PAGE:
Film Review: With Dark Waters, Todd Haynes Goes Full John Grisham

on November 14, 2019, 1:24pm

The Pitch: Not long after rising to prominence at a prestigious Ohio law firm, corporate defense lawyer Rob Bilott (Mark Ruffalo) is approached by farmer (and distant family friend) Wilbur Tennant (Bill Camp). Shortly after the construction of a DuPont landfill near his farm in West Virginia, his cows began getting sick, developing grotesque deformities, and dying en masse. As he keeps tugging on this particular string, however, he ends up unraveling a vast coverup involving the vast, knowing poisoning of the American public by DuPont via everything from Teflon to tap water. Over the next two decades, Bilott commits himself wholeheartedly to fighting for DuPont’s victims and holding the powerful accountable.

Something In the Water: If the aforementioned plot description sounds incredibly straightforward, that’s because Dark Waters is exactly that kind of movie. Filmmaker Todd Haynes has spent the last 30 years crafting stylish, idiosyncratic stories about outsiders and the stifling confines of American society (Carol, Safe, Far From Heaven). Here, he’s in pure journeyman mode, filming a by-the-numbers docudrama that, honestly, anyone could have made.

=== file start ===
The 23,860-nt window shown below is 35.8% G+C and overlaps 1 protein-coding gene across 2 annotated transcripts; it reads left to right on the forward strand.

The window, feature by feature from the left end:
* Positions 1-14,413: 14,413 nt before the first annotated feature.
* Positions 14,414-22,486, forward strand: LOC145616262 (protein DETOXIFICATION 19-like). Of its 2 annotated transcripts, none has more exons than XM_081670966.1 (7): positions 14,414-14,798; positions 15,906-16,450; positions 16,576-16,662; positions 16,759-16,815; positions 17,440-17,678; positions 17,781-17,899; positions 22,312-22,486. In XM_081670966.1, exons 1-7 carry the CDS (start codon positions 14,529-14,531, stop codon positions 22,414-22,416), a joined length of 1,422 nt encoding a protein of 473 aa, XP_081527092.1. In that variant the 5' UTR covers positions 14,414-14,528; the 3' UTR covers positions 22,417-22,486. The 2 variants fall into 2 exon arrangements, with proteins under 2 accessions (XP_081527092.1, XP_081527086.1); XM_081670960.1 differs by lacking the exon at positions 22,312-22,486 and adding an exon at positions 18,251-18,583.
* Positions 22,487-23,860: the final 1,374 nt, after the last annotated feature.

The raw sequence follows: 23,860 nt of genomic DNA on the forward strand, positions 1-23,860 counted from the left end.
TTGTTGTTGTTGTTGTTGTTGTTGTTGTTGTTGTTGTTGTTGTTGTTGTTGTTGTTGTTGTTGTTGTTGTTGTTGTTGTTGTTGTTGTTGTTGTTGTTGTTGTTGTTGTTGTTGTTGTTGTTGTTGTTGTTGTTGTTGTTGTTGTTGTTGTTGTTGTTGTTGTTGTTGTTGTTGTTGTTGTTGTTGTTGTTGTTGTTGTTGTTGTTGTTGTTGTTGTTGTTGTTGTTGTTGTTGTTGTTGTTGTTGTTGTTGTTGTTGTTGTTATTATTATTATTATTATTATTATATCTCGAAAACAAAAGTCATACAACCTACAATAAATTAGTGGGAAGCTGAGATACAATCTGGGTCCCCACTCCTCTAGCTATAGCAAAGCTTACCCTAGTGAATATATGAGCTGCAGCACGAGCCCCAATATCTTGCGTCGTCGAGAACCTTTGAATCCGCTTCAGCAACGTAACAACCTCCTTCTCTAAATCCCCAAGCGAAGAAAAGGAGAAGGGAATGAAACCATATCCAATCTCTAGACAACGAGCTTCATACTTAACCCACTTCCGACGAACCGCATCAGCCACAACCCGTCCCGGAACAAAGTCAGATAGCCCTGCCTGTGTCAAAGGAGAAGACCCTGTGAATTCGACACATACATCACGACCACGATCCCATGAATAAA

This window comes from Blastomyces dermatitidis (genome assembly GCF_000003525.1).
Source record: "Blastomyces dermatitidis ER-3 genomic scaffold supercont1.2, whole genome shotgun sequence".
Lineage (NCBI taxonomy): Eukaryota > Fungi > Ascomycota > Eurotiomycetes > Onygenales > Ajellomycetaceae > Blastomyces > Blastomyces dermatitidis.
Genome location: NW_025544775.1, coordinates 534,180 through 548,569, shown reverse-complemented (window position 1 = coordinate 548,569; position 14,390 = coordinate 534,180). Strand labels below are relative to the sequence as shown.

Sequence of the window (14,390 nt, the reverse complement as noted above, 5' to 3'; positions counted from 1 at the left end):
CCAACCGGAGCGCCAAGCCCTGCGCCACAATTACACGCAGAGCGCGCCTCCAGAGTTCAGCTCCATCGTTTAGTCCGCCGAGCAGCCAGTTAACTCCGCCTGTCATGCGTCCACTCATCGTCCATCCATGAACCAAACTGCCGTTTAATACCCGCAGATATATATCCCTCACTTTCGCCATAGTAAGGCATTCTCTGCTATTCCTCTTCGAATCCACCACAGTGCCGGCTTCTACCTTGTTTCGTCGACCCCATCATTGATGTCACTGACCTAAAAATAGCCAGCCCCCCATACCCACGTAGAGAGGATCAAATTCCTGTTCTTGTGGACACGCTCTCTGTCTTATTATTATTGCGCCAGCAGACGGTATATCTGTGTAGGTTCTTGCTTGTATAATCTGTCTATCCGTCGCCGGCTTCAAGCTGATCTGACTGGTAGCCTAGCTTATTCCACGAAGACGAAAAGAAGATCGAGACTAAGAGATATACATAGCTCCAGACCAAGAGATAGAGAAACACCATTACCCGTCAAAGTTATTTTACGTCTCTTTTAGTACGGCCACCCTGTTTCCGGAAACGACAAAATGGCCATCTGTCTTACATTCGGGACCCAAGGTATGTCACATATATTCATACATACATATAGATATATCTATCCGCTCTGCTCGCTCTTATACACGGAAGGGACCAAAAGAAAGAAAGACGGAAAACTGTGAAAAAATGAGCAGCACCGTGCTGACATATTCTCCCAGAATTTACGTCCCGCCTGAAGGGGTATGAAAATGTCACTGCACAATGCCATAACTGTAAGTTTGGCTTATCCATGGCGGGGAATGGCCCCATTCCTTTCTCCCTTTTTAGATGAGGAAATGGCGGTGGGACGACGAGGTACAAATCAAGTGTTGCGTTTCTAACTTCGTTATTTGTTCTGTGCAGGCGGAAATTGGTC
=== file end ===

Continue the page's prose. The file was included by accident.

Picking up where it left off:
Based on Nathaniel Rich’s New York Times feature story “The Lawyer Who Became DuPont’s Worst Nightmare,” Dark Waters is the kind of A-Z procedural we associate with films like Erin Brockovich, The Insider, and Spotlight (whose reputation Dark Waters’ marketing hinges heavily on). They’re simple but effective movies of corporate intrigue and brave truthtellers speaking truth to power, putting a dramatic gloss on real-world horrors. Dark Waters is exactly that, no more and no less: it’s handsomely presented, but hardly drips with personality.

That said, there are glimpses of Hayne’s incredible attention to detail in the mix, which dovetails nicely with Dark Waters’ fact-based storytelling. The washed-out, blue-grey cinematography from Haynes stalwart Edward Lachman locks its characters in a grim, depressing world devoid of hope or agency. It hardly ever seems sunny out; even indoors, courthouses and law firms are steeped in fluorescent office lighting.  Children smile with blackened teeth.

Dark Waters, Movie Review, Mark Ruffalo, Todd Haynes

Mark Ruffalo in Dark Waters (Focus Features)

The film was shot on location in Cincinnati, in the heart of coal country: the air is filled with particulate matter, snow and smoke and clouds of asbestos. The entire world looks sickly, which underscores Dark Waters‘ point that corporate negligence and lack of regulation is poisoning us all.

The Wheels of Justice Are Slow to Turn: Haynes has said he chose to direct this film out of outrage at the injustices committed by DuPont, and it’s a relatable impulse. Who wouldn’t be righteously outraged at the revelation that one of America’s most powerful corporations was willfully poisoning its citizens for the sake of profit?